She went back home a troubled person that day and spent many sleepless nights thinking about those children.

“Several days later I had finally developed a concrete proposal to set up a hostel for such children where they could live and freely pursue an education.

“When I discussed this with the then IG-Prisons, Bidya Bhushan Mohanty, he came on board and forwarded it to the state Women and Child Development department. The Department too accepted the idea and provided an initial investment of Rs 44,000.”

Mohapatra’s unique hostel opened its doors to the children of inmates in November 2003. The two children she had seen playing in the Bhubaneswar prison, Gobind Mahakud and Bebina Nayak, found a secure home there and even started going to school. With the help of the prison authorities, there were soon 23 children at the hostel.

Since financial assistance from the state government was minimal Mohapatra decided to raise funds from the public.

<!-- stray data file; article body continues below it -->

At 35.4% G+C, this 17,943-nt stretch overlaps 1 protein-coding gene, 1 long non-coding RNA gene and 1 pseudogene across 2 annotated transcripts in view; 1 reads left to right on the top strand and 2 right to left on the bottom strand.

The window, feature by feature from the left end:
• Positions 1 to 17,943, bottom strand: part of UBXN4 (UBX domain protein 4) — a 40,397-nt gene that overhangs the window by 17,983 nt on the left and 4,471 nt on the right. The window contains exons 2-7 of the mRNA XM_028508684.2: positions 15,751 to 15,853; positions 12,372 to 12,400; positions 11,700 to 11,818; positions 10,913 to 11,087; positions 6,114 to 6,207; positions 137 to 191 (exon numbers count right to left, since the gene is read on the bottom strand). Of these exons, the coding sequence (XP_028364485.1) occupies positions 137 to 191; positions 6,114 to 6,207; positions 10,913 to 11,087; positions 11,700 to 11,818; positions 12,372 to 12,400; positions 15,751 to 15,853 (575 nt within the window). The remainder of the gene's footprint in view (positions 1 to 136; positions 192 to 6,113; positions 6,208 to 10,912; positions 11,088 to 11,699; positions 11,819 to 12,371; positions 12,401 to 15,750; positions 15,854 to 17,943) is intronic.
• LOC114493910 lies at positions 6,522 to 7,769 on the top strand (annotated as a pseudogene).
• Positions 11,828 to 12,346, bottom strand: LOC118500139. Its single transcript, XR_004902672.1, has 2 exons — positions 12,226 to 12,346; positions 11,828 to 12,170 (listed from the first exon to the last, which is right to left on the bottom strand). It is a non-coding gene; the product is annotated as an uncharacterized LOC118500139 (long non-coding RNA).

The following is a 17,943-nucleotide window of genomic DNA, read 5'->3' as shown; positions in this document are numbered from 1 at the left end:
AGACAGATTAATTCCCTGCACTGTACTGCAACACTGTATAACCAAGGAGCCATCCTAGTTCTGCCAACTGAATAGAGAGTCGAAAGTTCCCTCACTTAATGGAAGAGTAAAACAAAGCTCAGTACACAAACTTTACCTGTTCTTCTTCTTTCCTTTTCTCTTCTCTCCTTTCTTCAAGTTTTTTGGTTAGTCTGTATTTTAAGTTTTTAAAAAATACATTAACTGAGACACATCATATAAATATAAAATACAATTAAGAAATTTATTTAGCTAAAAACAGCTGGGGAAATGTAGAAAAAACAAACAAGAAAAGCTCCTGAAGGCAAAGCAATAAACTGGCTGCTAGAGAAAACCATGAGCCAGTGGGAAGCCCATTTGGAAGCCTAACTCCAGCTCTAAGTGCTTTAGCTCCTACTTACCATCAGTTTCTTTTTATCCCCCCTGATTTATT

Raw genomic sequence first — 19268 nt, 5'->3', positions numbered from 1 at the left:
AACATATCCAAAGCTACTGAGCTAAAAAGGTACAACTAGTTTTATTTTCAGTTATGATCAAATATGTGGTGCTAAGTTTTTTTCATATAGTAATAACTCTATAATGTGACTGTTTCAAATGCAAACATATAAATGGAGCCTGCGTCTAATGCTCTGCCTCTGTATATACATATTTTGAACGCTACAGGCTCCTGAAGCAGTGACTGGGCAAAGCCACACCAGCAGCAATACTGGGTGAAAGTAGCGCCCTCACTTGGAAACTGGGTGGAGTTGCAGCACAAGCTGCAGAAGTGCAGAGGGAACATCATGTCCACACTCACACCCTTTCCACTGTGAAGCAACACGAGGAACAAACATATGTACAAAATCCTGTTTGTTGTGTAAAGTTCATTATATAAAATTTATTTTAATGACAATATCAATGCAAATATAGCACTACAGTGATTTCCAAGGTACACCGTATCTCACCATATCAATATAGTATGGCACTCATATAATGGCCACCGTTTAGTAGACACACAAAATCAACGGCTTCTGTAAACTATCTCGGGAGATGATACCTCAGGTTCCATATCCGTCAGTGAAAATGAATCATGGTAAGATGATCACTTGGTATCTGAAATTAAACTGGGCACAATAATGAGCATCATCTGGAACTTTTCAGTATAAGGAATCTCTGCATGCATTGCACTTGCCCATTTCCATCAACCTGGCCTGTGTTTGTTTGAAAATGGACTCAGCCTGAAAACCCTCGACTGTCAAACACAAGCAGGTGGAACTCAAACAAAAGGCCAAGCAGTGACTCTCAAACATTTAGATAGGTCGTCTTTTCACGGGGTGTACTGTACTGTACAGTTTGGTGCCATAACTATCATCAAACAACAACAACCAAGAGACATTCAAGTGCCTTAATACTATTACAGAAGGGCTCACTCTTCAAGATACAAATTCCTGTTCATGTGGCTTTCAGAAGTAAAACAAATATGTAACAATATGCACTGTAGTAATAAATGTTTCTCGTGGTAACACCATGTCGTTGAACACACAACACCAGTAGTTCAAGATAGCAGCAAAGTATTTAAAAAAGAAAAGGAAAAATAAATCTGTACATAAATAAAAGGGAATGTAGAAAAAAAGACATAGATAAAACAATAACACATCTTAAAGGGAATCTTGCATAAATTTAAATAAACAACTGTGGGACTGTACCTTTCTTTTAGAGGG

Says she, “The initial days were really difficult for me. My assistant and I were taking care of 23 children entirely on our own steam. We were looking after their food, education and all their other needs.

“Finances obviously were a major constraint. To run this hostel I have gone from door to door collecting donations so that I could give these children better facilities.”

Not one to rest, Mohapatra travelled to other prisons to counsel and convince inmates to send their children to her hostel in the state capital.

“It was when I went to the Rourkela sub-jail that I met Bharat and Kaushalya Sahoo, Manas’s parents. They had been convicted in a murder case over property.

“They were willing to send their son to the hostel and so I made my way to their native village of Bagdega in Sundergarh district. There I found out that both Manas and Bighnaraj were only spending their days grazing goats. Although I had gone to fetch one child I brought them both to the hostel. Today, by performing well academically, they have set an example for the rest of the children,” she proudly remarks.

Nirajalaxmi with the children at the hostel

Presently, Mohapatra’s hostel is home to 54 children of different age groups. All of them are good in their studies and also love their extra-curricular activities like dance, music and painting.